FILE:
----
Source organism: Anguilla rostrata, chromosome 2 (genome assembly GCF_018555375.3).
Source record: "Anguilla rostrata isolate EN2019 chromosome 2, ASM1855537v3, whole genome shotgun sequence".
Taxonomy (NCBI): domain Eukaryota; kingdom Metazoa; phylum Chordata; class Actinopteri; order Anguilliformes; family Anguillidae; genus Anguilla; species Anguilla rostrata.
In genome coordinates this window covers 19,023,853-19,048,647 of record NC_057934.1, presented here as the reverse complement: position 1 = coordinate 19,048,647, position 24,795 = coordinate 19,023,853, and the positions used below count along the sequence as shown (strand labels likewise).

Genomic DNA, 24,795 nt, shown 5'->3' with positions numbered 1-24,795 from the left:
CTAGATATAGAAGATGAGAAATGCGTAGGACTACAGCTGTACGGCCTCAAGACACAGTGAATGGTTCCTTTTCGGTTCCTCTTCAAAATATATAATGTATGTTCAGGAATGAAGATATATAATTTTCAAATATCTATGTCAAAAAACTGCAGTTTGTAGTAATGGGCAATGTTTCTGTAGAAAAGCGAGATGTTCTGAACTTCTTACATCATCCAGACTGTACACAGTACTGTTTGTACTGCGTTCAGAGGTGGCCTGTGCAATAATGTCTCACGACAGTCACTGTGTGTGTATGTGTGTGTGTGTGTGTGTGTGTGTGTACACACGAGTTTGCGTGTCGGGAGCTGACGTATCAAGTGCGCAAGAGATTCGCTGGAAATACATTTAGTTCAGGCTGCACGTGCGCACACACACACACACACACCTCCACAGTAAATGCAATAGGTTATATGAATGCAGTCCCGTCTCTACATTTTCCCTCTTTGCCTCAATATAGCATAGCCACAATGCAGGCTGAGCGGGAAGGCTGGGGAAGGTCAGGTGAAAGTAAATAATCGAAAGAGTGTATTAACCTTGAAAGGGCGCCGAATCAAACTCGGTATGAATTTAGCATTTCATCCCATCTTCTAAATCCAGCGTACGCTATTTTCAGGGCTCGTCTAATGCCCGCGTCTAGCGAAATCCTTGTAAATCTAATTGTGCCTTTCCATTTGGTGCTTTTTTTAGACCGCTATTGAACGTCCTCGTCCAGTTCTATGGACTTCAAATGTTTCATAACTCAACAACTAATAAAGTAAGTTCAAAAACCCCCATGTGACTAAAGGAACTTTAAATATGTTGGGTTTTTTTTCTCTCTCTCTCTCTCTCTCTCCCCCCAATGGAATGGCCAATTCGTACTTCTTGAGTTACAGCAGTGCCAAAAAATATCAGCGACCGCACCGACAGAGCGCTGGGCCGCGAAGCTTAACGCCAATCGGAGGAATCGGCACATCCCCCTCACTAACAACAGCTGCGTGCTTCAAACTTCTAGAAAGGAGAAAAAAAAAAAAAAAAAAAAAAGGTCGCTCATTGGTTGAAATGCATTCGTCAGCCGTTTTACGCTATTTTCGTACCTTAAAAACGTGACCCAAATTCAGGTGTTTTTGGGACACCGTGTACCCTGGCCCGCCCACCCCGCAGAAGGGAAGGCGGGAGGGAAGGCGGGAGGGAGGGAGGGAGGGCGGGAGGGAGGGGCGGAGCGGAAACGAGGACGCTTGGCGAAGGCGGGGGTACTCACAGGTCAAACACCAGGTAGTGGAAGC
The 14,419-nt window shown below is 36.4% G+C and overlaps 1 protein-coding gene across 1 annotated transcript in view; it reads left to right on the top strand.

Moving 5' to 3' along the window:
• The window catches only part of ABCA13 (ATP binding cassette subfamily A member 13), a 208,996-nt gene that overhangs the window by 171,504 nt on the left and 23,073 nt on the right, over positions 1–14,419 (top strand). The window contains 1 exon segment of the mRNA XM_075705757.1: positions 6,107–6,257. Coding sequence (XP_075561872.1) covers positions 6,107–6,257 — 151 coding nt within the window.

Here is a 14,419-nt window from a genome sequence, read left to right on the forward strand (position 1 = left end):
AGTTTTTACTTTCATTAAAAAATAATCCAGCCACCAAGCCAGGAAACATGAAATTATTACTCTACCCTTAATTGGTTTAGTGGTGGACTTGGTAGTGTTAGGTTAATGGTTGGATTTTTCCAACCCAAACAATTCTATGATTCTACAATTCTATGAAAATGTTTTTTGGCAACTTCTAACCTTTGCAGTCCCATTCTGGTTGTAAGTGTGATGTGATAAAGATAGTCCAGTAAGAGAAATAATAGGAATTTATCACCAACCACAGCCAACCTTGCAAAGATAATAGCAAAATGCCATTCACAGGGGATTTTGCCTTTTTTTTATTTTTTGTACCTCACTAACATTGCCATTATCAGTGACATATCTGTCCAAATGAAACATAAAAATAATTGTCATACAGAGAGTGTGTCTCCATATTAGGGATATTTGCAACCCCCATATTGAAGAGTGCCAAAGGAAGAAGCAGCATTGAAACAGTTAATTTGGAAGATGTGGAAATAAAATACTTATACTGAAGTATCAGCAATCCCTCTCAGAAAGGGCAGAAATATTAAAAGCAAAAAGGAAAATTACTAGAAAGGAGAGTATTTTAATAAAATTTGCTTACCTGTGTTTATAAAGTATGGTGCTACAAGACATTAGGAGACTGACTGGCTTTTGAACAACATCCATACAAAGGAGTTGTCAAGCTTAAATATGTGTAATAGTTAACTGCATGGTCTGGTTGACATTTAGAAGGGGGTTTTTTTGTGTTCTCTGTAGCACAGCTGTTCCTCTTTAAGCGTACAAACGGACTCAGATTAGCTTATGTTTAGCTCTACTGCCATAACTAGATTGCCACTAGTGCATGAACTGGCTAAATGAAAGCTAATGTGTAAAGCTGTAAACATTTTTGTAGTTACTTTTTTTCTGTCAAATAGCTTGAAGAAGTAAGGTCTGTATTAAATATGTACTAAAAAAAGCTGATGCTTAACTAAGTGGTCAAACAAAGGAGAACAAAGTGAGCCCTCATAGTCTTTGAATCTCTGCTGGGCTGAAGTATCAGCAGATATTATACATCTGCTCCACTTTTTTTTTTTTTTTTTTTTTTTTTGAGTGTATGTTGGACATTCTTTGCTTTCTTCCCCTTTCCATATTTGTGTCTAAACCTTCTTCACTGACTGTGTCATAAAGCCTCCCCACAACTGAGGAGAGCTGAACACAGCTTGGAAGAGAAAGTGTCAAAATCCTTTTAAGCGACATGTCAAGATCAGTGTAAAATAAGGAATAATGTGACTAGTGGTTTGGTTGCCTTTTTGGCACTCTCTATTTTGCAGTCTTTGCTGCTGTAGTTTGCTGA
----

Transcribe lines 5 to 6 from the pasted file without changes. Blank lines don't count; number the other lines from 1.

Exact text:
Genomic DNA, 24,795 nt, shown 5'->3' with positions numbered 1-24,795 from the left:
CTAGATATAGAAGATGAGAAATGCGTAGGACTACAGCTGTACGGCCTCAAGACACAGTGAATGGTTCCTTTTCGGTTCCTCTTCAAAATATATAATGTATGTTCAGGAATGAAGATATATAATTTTCAAATATCTATGTCAAAAAACTGCAGTTTGTAGTAATGGGCAATGTTTCTGTAGAAAAGCGAGATGTTCTGAACTTCTTACATCATCCAGACTGTACACAGTACTGTTTGTACTGCGTTCAGAGGTGGCCTGTGCAATAATGTCTCACGACAGTCACTGTGTGTGTATGTGTGTGTGTGTGTGTGTGTGTGTGTACACACGAGTTTGCGTGTCGGGAGCTGACGTATCAAGTGCGCAAGAGATTCGCTGGAAATACATTTAGTTCAGGCTGCACGTGCGCACACACACACACACACACCTCCACAGTAAATGCAATAGGTTATATGAATGCAGTCCCGTCTCTACATTTTCCCTCTTTGCCTCAATATAGCATAGCCACAATGCAGGCTGAGCGGGAAGGCTGGGGAAGGTCAGGTGAAAGTAAATAATCGAAAGAGTGTATTAACCTTGAAAGGGCGCCGAATCAAACTCGGTATGAATTTAGCATTTCATCCCATCTTCTAAATCCAGCGTACGCTATTTTCAGGGCTCGTCTAATGCCCGCGTCTAGCGAAATCCTTGTAAATCTAATTGTGCCTTTCCATTTGGTGCTTTTTTTAGACCGCTATTGAACGTCCTCGTCCAGTTCTATGGACTTCAAATGTTTCATAACTCAACAACTAATAAAGTAAGTTCAAAAACCCCCATGTGACTAAAGGAACTTTAAATATGTTGGGTTTTTTTTCTCTCTCTCTCTCTCTCTCTCCCCCCAATGGAATGGCCAATTCGTACTTCTTGAGTTACAGCAGTGCCAAAAAATATCAGCGACCGCACCGACAGAGCGCTGGGCCGCGAAGCTTAACGCCAATCGGAGGAATCGGCACATCCCCCTCACTAACAACAGCTGCGTGCTTCAAACTTCTAGAAAGGAGAAAAAAAAAAAAAAAAAAAAAAGGTCGCTCATTGGTTGAAATGCATTCGTCAGCCGTTTTACGCTATTTTCGTACCTTAAAAACGTGACCCAAATTCAGGTGTTTTTGGGACACCGTGTACCCTGGCCCGCCCACCCCGCAGAAGGGAAGGCGGGAGGGAAGGCGGGAGGGAGGGAGGGAGGGCGGGAGGGAGGGGCGGAGCGGAAACGAGGACGCTTGGCGAAGGCGGGGGTACTCACAGGTCAAACACCAGGTAGTGGAAGC